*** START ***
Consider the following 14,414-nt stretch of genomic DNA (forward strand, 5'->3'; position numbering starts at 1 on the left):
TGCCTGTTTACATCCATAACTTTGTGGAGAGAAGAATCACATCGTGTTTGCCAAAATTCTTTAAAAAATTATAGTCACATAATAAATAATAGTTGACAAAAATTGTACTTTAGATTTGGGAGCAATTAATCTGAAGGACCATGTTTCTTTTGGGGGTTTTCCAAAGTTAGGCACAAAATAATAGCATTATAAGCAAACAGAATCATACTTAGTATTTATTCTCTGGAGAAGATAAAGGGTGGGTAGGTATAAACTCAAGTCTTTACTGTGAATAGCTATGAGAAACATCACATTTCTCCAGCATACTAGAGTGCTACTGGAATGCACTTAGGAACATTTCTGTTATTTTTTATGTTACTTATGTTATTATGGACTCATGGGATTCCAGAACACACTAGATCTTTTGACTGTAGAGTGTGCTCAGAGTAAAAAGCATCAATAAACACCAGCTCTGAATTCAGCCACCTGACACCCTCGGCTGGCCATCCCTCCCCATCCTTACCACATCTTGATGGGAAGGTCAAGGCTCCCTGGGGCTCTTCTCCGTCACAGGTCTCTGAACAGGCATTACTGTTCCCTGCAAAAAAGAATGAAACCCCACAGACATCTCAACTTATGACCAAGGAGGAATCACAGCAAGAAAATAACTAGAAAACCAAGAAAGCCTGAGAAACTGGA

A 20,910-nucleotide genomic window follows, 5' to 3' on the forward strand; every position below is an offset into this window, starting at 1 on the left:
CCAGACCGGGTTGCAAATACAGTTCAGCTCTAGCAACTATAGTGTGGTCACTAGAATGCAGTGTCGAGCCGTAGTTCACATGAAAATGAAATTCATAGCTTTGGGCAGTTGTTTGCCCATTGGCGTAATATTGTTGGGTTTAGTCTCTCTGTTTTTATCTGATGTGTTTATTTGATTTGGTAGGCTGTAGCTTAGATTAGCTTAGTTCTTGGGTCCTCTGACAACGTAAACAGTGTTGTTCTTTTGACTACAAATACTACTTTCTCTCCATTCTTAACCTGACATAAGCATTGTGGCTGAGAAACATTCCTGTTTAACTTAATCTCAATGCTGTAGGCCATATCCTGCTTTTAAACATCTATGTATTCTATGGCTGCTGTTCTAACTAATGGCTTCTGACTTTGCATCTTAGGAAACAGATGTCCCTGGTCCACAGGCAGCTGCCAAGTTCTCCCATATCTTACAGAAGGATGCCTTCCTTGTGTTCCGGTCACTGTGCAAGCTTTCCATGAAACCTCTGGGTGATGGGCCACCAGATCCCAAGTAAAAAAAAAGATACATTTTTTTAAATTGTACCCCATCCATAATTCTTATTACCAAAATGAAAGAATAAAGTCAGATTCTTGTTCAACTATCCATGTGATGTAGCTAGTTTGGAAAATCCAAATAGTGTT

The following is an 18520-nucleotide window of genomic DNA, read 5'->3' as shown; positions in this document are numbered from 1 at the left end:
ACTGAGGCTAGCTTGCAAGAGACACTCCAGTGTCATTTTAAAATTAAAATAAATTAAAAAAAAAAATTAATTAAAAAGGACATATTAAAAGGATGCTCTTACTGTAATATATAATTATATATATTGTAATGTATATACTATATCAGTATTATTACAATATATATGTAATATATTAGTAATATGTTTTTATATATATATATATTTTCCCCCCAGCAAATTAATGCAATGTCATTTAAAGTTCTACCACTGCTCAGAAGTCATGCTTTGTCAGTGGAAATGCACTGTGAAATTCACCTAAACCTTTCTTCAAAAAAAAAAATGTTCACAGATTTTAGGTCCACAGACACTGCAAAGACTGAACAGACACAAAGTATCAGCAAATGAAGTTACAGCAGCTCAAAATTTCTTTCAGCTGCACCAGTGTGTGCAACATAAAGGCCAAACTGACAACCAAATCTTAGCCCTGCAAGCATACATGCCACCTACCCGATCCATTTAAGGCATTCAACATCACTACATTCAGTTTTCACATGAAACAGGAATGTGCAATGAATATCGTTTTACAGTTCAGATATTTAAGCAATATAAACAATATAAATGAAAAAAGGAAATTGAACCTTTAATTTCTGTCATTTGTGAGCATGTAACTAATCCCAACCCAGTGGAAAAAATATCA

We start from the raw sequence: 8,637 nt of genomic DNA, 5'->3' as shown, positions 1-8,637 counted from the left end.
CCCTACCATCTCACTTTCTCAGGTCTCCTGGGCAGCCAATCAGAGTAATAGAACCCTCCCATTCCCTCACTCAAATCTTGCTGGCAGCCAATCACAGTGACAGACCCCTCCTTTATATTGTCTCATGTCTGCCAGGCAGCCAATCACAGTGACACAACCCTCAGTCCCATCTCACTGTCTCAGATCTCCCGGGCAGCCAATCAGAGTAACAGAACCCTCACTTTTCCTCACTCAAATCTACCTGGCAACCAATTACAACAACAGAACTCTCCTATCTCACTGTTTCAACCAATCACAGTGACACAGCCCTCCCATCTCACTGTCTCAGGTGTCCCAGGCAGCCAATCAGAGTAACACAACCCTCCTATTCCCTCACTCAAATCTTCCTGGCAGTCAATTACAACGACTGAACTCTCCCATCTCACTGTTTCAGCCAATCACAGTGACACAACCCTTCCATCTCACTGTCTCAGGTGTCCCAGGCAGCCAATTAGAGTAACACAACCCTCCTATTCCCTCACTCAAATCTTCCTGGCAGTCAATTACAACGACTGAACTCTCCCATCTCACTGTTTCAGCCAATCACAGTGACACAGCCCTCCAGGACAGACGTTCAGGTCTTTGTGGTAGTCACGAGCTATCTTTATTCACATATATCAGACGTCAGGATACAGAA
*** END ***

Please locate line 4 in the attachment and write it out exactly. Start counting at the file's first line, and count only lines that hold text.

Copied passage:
CCAGACCGGGTTGCAAATACAGTTCAGCTCTAGCAACTATAGTGTGGTCACTAGAATGCAGTGTCGAGCCGTAGTTCACATGAAAATGAAATTCATAGCTTTGGGCAGTTGTTTGCCCATTGGCGTAATATTGTTGGGTTTAGTCTCTCTGTTTTTATCTGATGTGTTTATTTGATTTGGTAGGCTGTAGCTTAGATTAGCTTAGTTCTTGGGTCCTCTGACAACGTAAACAGTGTTGTTCTTTTGACTACAAATACTACTTTCTCTCCATTCTTAACCTGACATAAGCATTGTGGCTGAGAAACATTCCTGTTTAACTTAATCTCAATGCTGTAGGCCATATCCTGCTTTTAAACATCTATGTATTCTATGGCTGCTGTTCTAACTAATGGCTTCTGACTTTGCATCTTAGGAAACAGATGTCCCTGGTCCACAGGCAGCTGCCAAGTTCTCCCATATCTTACAGAAGGATGCCTTCCTTGTGTTCCGGTCACTGTGCAAGCTTTCCATGAAACCTCTGGGTGATGGGCCACCAGATCCCAAGTAAAAAAAAAGATACATTTTTTTAAATTGTACCCCATCCATAATTCTTATTACCAAAATGAAAGAATAAAGTCAGATTCTTGTTCAACTATCCATGTGATGTAGCTAGTTTGGAAAATCCAAATAGTGTT